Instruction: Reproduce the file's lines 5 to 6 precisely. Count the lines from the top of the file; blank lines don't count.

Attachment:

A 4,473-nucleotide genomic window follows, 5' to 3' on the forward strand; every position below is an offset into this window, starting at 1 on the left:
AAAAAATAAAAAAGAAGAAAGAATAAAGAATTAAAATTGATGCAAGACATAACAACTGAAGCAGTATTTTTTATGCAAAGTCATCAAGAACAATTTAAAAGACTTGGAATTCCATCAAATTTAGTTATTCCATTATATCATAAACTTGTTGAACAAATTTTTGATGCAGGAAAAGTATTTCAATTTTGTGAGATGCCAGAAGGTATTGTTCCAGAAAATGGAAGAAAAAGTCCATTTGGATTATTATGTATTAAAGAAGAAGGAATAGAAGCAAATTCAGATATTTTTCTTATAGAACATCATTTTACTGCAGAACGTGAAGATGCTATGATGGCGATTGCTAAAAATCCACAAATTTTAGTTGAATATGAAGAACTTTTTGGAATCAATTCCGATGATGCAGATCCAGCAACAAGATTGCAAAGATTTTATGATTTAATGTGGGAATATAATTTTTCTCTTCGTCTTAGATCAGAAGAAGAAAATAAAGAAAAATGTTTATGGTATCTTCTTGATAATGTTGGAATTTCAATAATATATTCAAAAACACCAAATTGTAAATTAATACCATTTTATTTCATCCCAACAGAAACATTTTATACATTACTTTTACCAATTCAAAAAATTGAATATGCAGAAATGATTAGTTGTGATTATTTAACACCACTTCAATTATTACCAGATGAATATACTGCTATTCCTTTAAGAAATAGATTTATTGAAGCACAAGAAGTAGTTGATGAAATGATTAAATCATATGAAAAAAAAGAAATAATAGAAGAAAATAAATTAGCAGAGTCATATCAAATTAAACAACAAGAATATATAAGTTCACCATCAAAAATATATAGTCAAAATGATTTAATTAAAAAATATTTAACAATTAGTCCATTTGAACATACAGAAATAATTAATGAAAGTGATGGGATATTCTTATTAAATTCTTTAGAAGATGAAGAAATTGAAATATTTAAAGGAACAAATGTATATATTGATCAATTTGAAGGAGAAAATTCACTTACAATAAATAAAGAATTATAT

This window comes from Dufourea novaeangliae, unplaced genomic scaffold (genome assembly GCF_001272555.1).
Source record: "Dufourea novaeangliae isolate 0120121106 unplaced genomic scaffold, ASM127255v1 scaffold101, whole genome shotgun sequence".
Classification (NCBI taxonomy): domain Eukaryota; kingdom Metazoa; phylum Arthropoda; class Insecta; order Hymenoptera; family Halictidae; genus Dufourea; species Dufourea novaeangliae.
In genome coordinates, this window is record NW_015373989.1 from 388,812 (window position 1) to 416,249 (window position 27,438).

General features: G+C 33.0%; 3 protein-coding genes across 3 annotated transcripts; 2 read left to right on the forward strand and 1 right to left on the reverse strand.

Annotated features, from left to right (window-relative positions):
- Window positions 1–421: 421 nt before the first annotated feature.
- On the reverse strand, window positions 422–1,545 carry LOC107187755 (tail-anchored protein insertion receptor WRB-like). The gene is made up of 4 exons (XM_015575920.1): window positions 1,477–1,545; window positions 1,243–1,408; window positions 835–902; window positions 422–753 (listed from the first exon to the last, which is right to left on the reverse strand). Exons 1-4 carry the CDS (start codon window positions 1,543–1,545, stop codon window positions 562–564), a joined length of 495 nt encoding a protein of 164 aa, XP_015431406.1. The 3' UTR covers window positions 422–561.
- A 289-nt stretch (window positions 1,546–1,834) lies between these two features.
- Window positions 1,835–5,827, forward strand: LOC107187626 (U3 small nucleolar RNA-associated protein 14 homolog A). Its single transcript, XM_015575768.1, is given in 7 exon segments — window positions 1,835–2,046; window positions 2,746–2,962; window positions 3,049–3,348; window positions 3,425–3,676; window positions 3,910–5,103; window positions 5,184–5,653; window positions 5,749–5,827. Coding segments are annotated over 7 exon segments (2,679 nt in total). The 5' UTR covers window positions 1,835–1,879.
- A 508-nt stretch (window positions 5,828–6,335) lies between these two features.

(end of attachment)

Classification (NCBI taxonomy): domain Eukaryota; kingdom Metazoa; phylum Arthropoda; class Insecta; order Hymenoptera; family Halictidae; genus Dufourea; species Dufourea novaeangliae.
In genome coordinates, this window is record NW_015373989.1 from 388,812 (window position 1) to 416,249 (window position 27,438).